Money for Nothing: Inside the Federal Reserve
Provided by Metacritic.com
With a blitz of talking heads and graphs and technical jargon, Money For Nothing can be exhausting viewing at times, and it's certainly not the most cinematic experience... But it's never unclear.
[An] informing if not inflaming documentary.
A thoughtful, detailed chronicle of the Fed’s origins, responsibilities and shifting monetary policies.
The Globe and Mail (Toronto)
Actor Liev Schreiber’s voice-over narration is filled with sonorous urgency, but as the film’s commentators acknowledge, some ideas are a hard sell: How do politicians and regulators convince the public on the benefits of a financial diet when a spending spree sounds much more fun?
Bruce may succeed in making you wary of the Fed, but, unfortunately, he's also likely to make you wary of his film.
The Hollywood Reporter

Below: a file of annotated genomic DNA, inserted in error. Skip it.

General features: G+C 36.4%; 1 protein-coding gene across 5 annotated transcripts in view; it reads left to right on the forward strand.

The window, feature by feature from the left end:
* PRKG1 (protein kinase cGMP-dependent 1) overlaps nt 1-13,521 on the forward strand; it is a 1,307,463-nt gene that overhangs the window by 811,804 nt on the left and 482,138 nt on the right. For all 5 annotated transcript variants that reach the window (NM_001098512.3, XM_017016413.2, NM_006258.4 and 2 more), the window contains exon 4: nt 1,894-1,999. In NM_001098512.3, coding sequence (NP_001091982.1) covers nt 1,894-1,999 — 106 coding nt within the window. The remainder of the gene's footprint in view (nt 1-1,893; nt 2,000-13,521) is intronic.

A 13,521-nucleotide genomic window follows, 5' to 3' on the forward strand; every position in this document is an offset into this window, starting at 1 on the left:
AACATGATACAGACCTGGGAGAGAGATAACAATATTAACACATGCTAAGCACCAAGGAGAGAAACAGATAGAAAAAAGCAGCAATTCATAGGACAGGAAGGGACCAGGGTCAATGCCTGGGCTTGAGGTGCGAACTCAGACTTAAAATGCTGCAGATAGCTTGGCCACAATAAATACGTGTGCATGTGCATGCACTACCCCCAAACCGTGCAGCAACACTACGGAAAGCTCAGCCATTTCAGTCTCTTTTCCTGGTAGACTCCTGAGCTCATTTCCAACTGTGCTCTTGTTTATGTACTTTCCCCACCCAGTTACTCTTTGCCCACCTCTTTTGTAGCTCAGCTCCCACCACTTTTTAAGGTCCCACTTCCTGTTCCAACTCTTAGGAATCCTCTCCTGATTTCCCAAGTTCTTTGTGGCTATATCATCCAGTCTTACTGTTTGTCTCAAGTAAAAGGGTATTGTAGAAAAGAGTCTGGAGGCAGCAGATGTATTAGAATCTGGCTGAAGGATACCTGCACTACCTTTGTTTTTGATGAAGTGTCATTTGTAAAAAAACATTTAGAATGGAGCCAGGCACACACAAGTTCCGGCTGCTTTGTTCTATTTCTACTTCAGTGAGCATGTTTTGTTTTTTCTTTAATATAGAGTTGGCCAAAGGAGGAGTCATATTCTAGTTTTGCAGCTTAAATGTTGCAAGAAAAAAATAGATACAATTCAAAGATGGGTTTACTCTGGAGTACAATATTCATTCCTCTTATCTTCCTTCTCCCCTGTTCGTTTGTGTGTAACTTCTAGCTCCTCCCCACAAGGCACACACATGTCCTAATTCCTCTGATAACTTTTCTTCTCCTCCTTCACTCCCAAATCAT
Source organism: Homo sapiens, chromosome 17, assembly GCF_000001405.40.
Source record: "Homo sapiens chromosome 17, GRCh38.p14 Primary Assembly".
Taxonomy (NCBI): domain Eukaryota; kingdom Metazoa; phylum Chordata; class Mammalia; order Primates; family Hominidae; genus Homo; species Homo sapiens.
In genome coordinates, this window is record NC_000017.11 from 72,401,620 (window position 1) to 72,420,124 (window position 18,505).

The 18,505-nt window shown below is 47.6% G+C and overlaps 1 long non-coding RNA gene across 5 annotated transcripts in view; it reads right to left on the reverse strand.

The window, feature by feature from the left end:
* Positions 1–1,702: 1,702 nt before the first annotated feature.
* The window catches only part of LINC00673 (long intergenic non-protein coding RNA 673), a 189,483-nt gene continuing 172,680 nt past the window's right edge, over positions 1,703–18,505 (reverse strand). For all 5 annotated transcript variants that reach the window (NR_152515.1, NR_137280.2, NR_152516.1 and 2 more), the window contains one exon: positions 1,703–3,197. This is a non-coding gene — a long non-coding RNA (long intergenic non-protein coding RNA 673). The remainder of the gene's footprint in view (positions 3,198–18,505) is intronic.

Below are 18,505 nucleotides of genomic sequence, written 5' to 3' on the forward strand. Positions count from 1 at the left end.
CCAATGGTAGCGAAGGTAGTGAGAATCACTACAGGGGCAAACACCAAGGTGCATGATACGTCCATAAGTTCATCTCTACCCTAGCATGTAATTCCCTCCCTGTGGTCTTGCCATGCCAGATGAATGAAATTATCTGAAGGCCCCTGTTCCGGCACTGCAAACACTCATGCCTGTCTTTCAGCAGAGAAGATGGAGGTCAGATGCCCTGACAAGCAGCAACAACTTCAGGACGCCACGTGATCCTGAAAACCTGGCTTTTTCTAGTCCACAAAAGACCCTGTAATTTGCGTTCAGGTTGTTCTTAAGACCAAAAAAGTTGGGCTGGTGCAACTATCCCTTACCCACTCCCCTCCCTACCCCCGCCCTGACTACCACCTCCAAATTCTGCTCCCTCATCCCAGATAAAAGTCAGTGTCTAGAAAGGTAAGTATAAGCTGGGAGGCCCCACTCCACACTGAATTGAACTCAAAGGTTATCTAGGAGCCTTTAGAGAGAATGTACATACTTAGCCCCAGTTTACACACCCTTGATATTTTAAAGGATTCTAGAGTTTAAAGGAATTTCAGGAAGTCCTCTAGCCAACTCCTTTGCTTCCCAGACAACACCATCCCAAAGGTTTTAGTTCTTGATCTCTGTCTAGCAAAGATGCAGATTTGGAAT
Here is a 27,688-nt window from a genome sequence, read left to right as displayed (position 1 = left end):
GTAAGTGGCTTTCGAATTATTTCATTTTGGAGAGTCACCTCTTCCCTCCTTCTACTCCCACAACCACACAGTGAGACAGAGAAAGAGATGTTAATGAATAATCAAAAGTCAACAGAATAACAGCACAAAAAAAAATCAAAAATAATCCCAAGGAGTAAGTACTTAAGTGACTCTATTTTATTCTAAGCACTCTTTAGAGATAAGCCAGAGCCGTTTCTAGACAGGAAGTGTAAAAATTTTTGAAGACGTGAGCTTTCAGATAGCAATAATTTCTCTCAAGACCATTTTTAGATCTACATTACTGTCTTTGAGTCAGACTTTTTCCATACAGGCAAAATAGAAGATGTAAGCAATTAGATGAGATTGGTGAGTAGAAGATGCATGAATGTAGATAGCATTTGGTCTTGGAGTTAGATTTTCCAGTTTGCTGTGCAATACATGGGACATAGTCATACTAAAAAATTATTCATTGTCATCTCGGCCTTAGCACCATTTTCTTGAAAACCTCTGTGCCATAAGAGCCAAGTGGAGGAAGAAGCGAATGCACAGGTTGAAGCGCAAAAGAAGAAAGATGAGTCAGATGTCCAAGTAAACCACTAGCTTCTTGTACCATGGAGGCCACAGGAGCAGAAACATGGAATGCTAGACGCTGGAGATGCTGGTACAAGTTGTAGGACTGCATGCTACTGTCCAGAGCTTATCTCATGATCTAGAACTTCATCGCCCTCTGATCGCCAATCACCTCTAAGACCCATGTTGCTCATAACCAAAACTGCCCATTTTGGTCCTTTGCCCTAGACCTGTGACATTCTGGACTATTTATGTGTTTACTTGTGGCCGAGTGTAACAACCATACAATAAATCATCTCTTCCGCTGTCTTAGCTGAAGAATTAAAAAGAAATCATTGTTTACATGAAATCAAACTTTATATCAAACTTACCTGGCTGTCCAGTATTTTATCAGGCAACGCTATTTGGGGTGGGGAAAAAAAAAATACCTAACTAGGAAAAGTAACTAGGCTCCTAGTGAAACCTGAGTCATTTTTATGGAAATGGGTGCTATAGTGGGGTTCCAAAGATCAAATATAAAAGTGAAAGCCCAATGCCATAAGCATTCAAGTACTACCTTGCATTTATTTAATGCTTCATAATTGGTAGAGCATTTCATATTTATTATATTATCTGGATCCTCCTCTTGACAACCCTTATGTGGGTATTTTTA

Money for Nothing feels less prophetic than generally handwringing -- it's just enough to produce vague worry in the unschooled without moving policymakers to do anything they're not already doing.
The New York Times
The film doesn’t really live up to its subtitle. There is little sense of what kinds of debates take place at board meetings or how pressure is applied behind closed doors.
The film is less a look into the Fed’s head than a presentation of its history, going back even farther than its creation in 1913, in response to a series of early 20th-century banking panics.
The best thing about Money for Nothing is the many talking heads trying to explain what monetary policy is and what the Fed does: controlling the supply of money and, with any luck, guiding the economy.
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